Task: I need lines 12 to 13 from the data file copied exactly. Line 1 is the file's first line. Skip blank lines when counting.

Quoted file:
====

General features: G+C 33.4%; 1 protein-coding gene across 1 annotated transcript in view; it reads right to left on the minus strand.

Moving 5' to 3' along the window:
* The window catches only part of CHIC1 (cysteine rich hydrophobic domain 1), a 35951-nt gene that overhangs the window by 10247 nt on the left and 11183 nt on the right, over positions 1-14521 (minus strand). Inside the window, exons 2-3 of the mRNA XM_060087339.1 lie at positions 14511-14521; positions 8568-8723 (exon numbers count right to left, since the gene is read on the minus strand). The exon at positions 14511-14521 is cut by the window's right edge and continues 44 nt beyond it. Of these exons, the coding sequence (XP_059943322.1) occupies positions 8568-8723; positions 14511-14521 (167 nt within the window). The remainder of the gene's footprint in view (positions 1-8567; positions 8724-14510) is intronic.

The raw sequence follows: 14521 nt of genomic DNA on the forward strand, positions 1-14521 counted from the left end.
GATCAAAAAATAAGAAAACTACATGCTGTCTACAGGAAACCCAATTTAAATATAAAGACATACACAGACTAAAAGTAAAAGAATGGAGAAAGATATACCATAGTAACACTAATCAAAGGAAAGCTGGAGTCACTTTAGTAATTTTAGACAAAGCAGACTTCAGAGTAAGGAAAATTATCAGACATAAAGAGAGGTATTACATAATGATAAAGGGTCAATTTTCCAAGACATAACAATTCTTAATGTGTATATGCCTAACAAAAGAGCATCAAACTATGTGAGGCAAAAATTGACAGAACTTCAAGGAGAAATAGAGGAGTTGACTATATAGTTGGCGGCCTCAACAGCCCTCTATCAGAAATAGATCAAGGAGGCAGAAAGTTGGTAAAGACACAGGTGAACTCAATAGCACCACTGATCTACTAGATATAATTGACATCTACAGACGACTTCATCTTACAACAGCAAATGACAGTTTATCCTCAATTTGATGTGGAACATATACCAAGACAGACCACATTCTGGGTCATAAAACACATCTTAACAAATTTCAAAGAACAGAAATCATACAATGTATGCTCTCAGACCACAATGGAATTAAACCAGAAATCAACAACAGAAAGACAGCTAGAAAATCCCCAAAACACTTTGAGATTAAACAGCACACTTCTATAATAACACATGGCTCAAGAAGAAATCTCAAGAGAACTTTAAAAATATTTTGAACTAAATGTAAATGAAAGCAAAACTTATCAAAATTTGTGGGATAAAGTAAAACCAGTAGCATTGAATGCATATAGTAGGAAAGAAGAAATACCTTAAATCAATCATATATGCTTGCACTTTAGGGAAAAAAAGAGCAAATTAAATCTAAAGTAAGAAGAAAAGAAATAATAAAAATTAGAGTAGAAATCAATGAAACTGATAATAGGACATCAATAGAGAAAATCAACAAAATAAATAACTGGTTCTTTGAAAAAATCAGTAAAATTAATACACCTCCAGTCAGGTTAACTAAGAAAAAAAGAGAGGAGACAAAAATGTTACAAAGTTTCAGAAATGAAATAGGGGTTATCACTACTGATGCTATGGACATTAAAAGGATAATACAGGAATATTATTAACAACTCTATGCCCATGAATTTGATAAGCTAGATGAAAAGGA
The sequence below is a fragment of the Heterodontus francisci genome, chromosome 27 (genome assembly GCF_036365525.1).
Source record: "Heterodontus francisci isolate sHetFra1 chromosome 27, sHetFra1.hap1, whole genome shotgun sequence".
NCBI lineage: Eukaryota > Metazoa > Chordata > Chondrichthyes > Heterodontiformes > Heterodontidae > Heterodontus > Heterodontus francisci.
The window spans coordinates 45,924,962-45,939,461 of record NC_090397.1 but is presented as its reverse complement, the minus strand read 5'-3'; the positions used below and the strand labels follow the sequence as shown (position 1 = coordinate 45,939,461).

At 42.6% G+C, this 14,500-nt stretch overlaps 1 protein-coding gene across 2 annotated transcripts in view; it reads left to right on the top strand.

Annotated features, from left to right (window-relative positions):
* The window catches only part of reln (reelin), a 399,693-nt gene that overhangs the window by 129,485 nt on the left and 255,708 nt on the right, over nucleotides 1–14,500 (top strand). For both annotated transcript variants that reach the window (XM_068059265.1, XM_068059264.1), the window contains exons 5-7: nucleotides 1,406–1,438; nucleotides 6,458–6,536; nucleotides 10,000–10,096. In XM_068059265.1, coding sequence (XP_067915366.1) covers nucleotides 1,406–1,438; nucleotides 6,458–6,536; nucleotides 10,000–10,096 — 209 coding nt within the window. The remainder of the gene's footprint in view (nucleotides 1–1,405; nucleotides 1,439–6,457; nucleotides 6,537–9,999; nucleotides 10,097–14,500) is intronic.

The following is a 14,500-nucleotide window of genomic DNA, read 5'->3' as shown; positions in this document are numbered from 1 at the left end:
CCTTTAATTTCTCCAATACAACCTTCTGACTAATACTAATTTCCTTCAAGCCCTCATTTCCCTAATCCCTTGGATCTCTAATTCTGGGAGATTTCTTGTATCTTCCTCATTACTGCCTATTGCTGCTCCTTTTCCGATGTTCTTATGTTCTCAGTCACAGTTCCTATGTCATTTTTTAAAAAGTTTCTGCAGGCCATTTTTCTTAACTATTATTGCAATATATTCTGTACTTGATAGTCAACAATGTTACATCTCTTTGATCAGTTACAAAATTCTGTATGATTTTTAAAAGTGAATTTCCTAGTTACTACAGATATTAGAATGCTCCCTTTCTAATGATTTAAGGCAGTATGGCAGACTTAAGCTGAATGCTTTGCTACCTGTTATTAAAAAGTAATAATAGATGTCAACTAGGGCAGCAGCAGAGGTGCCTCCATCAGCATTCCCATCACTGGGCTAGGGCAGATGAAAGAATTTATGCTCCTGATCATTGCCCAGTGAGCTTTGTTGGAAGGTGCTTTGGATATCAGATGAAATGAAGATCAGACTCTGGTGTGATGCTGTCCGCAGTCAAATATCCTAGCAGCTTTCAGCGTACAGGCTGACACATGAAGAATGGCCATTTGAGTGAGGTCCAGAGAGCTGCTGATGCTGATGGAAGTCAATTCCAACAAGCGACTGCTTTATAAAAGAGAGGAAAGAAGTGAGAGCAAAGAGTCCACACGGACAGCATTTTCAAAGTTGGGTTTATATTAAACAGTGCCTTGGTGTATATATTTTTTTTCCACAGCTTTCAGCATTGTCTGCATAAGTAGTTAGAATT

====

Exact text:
* The window catches only part of reln (reelin), a 399,693-nt gene that overhangs the window by 129,485 nt on the left and 255,708 nt on the right, over nucleotides 1–14,500 (top strand). For both annotated transcript variants that reach the window (XM_068059265.1, XM_068059264.1), the window contains exons 5-7: nucleotides 1,406–1,438; nucleotides 6,458–6,536; nucleotides 10,000–10,096. In XM_068059265.1, coding sequence (XP_067915366.1) covers nucleotides 1,406–1,438; nucleotides 6,458–6,536; nucleotides 10,000–10,096 — 209 coding nt within the window. The remainder of the gene's footprint in view (nucleotides 1–1,405; nucleotides 1,439–6,457; nucleotides 6,537–9,999; nucleotides 10,097–14,500) is intronic.

The following is a 14,500-nucleotide window of genomic DNA, read 5'->3' as shown; positions in this document are numbered from 1 at the left end: